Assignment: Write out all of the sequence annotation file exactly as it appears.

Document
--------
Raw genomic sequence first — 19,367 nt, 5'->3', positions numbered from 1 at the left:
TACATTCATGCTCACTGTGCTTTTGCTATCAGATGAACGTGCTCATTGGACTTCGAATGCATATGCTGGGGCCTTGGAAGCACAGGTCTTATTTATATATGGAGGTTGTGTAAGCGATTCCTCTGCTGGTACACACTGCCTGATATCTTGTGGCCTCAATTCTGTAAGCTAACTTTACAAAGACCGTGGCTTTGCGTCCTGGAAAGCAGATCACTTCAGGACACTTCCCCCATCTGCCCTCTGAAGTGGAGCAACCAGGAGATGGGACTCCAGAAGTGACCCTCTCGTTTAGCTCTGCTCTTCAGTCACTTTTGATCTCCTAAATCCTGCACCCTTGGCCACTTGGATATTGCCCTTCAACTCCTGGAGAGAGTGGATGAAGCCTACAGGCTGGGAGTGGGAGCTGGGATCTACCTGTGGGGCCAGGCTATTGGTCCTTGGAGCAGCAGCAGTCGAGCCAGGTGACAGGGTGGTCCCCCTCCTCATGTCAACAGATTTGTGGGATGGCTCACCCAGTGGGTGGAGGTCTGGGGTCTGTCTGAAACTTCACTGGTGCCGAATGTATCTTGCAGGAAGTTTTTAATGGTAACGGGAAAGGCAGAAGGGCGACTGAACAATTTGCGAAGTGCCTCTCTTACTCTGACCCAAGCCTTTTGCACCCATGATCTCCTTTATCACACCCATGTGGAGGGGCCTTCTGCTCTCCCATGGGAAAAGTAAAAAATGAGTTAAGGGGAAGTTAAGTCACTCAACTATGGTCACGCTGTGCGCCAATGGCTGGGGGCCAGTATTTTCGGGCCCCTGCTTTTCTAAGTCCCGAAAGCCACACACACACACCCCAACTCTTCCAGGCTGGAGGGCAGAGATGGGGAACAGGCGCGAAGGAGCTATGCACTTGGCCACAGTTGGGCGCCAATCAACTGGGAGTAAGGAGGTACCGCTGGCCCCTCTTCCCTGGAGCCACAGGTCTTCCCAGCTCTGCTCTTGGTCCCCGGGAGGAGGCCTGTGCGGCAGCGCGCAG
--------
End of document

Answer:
Raw genomic sequence first — 19,367 nt, 5'->3', positions numbered from 1 at the left:
TACATTCATGCTCACTGTGCTTTTGCTATCAGATGAACGTGCTCATTGGACTTCGAATGCATATGCTGGGGCCTTGGAAGCACAGGTCTTATTTATATATGGAGGTTGTGTAAGCGATTCCTCTGCTGGTACACACTGCCTGATATCTTGTGGCCTCAATTCTGTAAGCTAACTTTACAAAGACCGTGGCTTTGCGTCCTGGAAAGCAGATCACTTCAGGACACTTCCCCCATCTGCCCTCTGAAGTGGAGCAACCAGGAGATGGGACTCCAGAAGTGACCCTCTCGTTTAGCTCTGCTCTTCAGTCACTTTTGATCTCCTAAATCCTGCACCCTTGGCCACTTGGATATTGCCCTTCAACTCCTGGAGAGAGTGGATGAAGCCTACAGGCTGGGAGTGGGAGCTGGGATCTACCTGTGGGGCCAGGCTATTGGTCCTTGGAGCAGCAGCAGTCGAGCCAGGTGACAGGGTGGTCCCCCTCCTCATGTCAACAGATTTGTGGGATGGCTCACCCAGTGGGTGGAGGTCTGGGGTCTGTCTGAAACTTCACTGGTGCCGAATGTATCTTGCAGGAAGTTTTTAATGGTAACGGGAAAGGCAGAAGGGCGACTGAACAATTTGCGAAGTGCCTCTCTTACTCTGACCCAAGCCTTTTGCACCCATGATCTCCTTTATCACACCCATGTGGAGGGGCCTTCTGCTCTCCCATGGGAAAAGTAAAAAATGAGTTAAGGGGAAGTTAAGTCACTCAACTATGGTCACGCTGTGCGCCAATGGCTGGGGGCCAGTATTTTCGGGCCCCTGCTTTTCTAAGTCCCGAAAGCCACACACACACACCCCAACTCTTCCAGGCTGGAGGGCAGAGATGGGGAACAGGCGCGAAGGAGCTATGCACTTGGCCACAGTTGGGCGCCAATCAACTGGGAGTAAGGAGGTACCGCTGGCCCCTCTTCCCTGGAGCCACAGGTCTTCCCAGCTCTGCTCTTGGTCCCCGGGAGGAGGCCTGTGCGGCAGCGCGCAG